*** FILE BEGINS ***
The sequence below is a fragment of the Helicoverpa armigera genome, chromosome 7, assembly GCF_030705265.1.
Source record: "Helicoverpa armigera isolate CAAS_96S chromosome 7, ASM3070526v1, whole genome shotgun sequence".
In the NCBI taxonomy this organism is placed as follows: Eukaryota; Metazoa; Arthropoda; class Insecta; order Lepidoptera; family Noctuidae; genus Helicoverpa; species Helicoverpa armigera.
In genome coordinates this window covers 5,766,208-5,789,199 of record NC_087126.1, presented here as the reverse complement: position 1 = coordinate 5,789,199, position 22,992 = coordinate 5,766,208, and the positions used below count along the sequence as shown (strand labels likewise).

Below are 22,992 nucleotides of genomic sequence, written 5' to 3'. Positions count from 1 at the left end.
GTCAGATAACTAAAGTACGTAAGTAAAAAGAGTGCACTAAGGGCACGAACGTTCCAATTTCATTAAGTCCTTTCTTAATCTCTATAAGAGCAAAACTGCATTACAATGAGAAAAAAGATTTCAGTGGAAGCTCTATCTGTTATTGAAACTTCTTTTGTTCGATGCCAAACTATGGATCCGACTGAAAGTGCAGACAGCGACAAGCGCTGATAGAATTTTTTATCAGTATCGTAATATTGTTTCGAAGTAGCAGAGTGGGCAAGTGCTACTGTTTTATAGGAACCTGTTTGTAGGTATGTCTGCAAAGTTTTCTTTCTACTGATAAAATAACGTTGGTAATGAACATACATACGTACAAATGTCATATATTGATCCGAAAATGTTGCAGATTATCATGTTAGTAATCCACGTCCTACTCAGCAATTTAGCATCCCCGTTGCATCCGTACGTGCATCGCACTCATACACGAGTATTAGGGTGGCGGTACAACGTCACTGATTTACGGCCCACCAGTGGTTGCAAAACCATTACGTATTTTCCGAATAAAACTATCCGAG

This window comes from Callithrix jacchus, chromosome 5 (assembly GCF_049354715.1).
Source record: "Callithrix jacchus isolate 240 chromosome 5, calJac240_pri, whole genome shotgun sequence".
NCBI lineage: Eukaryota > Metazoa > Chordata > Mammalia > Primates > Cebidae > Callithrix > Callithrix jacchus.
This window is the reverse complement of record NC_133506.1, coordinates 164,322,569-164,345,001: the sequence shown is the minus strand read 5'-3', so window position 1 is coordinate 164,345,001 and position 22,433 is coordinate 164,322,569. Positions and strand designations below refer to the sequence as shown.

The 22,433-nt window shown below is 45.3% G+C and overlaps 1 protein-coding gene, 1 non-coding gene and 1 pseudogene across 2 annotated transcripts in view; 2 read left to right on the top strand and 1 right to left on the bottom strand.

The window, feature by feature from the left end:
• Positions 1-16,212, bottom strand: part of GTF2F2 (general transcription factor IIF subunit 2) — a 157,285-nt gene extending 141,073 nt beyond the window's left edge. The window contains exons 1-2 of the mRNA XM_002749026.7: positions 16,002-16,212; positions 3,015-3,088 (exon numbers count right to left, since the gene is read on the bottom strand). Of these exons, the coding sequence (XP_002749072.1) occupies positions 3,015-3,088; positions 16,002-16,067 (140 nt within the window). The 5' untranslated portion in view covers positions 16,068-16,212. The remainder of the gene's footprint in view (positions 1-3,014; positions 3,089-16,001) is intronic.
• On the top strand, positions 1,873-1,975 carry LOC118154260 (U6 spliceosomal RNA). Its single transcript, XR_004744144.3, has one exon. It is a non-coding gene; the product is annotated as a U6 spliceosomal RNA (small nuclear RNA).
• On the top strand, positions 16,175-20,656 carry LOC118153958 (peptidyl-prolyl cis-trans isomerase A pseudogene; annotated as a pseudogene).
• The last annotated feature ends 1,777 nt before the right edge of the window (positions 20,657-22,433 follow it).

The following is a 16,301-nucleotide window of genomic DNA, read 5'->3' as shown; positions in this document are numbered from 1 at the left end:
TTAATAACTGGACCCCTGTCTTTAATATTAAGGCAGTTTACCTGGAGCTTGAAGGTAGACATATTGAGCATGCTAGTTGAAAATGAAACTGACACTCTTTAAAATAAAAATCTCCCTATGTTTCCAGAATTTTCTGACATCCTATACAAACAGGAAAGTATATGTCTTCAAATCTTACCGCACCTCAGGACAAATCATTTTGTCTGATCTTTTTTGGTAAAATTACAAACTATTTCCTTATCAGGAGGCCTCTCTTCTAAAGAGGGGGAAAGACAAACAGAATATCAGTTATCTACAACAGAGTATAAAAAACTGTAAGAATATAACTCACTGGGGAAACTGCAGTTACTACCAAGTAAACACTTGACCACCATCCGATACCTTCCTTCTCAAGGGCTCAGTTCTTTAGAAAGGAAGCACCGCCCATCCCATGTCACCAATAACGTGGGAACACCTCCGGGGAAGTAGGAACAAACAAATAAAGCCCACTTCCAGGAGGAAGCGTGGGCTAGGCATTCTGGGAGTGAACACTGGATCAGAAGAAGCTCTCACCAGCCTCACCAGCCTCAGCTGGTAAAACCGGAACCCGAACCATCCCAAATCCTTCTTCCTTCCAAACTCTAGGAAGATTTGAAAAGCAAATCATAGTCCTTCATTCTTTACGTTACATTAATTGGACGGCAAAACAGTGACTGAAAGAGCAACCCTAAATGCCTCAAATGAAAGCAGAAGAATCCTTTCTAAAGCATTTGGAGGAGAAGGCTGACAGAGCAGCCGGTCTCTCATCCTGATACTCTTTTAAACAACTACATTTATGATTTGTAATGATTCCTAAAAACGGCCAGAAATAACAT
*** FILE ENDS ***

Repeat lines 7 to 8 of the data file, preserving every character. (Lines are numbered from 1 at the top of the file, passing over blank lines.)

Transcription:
This window comes from Callithrix jacchus, chromosome 5 (assembly GCF_049354715.1).
Source record: "Callithrix jacchus isolate 240 chromosome 5, calJac240_pri, whole genome shotgun sequence".